A poem, sent in by Catherine Davner
Suited and Booted, on a Friday night, the Blantyre boys are ready,
hey shouts one where are we going the night bouys, to get a good bevvy.
Lets go doon the Red Lion fur wan, see if theres any burds tae fancy,
maybe get a lumber later oan, if were no staggering too much fae ah the pints ah lager.
They come down blantyres streets, in the pub they go, over to the commercial then down to teddies, worked hard all week, spending their readies, voddy, whisky by this time they are well oiled.
Posers, punks and rockers all amidst the throng, hey shes ma wuman get yer hands aff, one of them shouts, before long there all outside having a boxing bout.
The Blantyre boys don’t fight for long, there all shaking hands, as long as its not any other clan.
They value their patches, the Tyre boys, they fight like men, the tyre boys are here they shout, when there dealing with the burnbank louts.
But not tonight, time for a bag of chips and down to Ziggys for more whisky, its time to get a little frisky.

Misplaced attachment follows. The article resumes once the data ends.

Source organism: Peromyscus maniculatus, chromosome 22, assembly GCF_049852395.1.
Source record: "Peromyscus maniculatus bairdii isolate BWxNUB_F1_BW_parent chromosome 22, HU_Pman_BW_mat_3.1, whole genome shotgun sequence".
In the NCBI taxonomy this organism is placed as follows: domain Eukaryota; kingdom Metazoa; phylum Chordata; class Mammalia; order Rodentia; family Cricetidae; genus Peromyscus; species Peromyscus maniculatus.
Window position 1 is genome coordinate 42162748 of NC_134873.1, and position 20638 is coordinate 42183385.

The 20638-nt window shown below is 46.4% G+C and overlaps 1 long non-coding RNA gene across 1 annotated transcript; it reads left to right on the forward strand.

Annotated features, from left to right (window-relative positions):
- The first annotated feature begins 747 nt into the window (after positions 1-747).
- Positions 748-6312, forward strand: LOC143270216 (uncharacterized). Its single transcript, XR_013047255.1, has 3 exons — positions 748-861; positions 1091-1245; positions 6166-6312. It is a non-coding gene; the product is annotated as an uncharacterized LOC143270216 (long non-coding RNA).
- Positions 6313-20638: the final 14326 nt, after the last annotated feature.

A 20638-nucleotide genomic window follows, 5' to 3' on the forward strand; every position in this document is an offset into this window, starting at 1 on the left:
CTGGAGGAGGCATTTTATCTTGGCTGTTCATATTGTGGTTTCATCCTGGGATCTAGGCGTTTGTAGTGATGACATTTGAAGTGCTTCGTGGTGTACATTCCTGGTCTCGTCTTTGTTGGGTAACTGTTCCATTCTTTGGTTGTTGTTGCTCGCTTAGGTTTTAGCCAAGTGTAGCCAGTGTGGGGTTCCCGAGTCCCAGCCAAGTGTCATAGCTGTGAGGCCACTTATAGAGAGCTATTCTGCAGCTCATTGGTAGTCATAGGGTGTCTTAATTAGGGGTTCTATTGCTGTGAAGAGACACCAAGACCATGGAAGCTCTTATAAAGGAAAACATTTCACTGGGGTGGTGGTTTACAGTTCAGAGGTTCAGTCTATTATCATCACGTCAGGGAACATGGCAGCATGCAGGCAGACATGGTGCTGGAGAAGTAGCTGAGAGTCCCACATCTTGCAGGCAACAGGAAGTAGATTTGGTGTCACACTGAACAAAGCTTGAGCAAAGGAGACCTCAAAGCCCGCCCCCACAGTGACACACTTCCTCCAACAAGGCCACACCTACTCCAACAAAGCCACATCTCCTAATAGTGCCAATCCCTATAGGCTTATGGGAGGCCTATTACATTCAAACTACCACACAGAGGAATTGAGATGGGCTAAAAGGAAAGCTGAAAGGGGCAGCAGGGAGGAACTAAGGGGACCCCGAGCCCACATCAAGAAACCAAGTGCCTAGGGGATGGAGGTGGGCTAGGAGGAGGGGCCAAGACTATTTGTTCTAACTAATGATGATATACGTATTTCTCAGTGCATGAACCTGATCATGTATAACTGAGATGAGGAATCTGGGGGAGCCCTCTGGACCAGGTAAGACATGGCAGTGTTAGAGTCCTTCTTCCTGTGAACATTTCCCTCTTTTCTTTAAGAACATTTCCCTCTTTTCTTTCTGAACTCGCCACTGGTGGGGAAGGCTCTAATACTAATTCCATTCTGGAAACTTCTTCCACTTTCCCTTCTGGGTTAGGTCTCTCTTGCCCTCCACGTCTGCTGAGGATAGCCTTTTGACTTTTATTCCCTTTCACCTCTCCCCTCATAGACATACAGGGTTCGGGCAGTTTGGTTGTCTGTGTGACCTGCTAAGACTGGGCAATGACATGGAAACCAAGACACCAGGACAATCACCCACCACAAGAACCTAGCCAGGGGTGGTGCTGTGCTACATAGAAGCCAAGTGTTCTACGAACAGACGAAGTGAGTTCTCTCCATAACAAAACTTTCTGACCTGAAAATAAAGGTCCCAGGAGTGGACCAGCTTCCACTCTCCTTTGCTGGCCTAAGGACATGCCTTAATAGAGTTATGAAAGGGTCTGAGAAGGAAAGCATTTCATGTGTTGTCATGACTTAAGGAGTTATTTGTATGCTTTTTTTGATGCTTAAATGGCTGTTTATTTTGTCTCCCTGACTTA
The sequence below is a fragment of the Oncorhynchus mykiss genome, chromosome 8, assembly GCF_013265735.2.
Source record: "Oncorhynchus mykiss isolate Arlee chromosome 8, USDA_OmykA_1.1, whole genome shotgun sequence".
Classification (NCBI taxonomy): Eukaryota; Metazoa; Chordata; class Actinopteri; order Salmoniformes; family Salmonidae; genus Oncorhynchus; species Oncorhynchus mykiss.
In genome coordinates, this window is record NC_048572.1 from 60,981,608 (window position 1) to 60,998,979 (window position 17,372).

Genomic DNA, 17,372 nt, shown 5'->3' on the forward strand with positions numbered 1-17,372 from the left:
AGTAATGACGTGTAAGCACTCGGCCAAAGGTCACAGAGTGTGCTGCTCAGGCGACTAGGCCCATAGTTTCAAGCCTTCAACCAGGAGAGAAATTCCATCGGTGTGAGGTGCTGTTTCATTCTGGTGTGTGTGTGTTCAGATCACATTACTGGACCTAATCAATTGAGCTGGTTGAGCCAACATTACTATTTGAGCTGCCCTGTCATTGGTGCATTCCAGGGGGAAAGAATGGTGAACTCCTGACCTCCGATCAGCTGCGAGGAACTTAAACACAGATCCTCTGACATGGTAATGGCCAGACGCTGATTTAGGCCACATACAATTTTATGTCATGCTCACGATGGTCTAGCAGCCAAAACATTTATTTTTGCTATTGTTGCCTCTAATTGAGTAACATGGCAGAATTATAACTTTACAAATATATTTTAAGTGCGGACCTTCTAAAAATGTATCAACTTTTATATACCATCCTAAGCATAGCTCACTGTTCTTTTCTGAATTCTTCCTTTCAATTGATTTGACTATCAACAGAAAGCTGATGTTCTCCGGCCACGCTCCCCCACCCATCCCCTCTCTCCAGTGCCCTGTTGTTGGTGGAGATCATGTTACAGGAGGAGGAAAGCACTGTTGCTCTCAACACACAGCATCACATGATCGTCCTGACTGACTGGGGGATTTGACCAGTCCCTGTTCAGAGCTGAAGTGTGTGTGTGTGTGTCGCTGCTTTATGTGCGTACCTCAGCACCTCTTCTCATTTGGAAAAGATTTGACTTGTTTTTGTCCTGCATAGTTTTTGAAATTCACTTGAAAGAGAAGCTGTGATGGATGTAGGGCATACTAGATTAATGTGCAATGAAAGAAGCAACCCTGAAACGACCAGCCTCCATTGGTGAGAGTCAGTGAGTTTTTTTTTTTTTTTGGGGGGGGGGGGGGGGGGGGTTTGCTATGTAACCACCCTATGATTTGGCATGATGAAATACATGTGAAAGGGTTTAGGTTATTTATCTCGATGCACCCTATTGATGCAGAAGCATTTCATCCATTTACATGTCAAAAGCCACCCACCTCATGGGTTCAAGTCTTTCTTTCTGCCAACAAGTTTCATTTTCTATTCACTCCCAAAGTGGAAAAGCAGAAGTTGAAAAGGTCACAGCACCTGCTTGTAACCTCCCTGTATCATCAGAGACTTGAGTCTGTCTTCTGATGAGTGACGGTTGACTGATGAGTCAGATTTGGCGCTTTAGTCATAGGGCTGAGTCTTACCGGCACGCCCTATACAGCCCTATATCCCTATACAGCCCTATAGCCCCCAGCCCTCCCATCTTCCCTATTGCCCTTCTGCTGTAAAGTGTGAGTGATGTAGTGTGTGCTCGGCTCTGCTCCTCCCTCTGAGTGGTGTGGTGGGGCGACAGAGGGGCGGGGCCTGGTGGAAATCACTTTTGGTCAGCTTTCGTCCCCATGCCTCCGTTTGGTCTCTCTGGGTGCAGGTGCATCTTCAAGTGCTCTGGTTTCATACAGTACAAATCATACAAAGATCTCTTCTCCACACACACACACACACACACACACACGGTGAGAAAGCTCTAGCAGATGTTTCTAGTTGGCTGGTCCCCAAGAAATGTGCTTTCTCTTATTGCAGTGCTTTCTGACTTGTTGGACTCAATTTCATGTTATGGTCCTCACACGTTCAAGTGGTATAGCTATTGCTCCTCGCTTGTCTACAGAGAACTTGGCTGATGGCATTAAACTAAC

In they go if there too drunk they are shown the door. Big Russ sorts them out, takes no lip, and tells them hey mate just keep yer mouth zipped.
A bit of a dance and a lumber, will they make up the road with her ahhh I wonder.
Telling no tales is the name of the game, but many a good marriage and kids have come out of these meetings all of the same.
In later years, the Blantyre Boys will laugh at the memories they once shared acting as though they did not care.
But deep down if you got to know them, you would be shocked, nowhere can you find such a nicer bunch, salt of the earth is what they are, The Blantyre Boys are leagues ahead by far.
Pictured in 1984, is Blantyre Harp AFC, looking VERY “suited and booted!”
Catherine told me, “This is a poem of the men I grew up with in the 80s. ”
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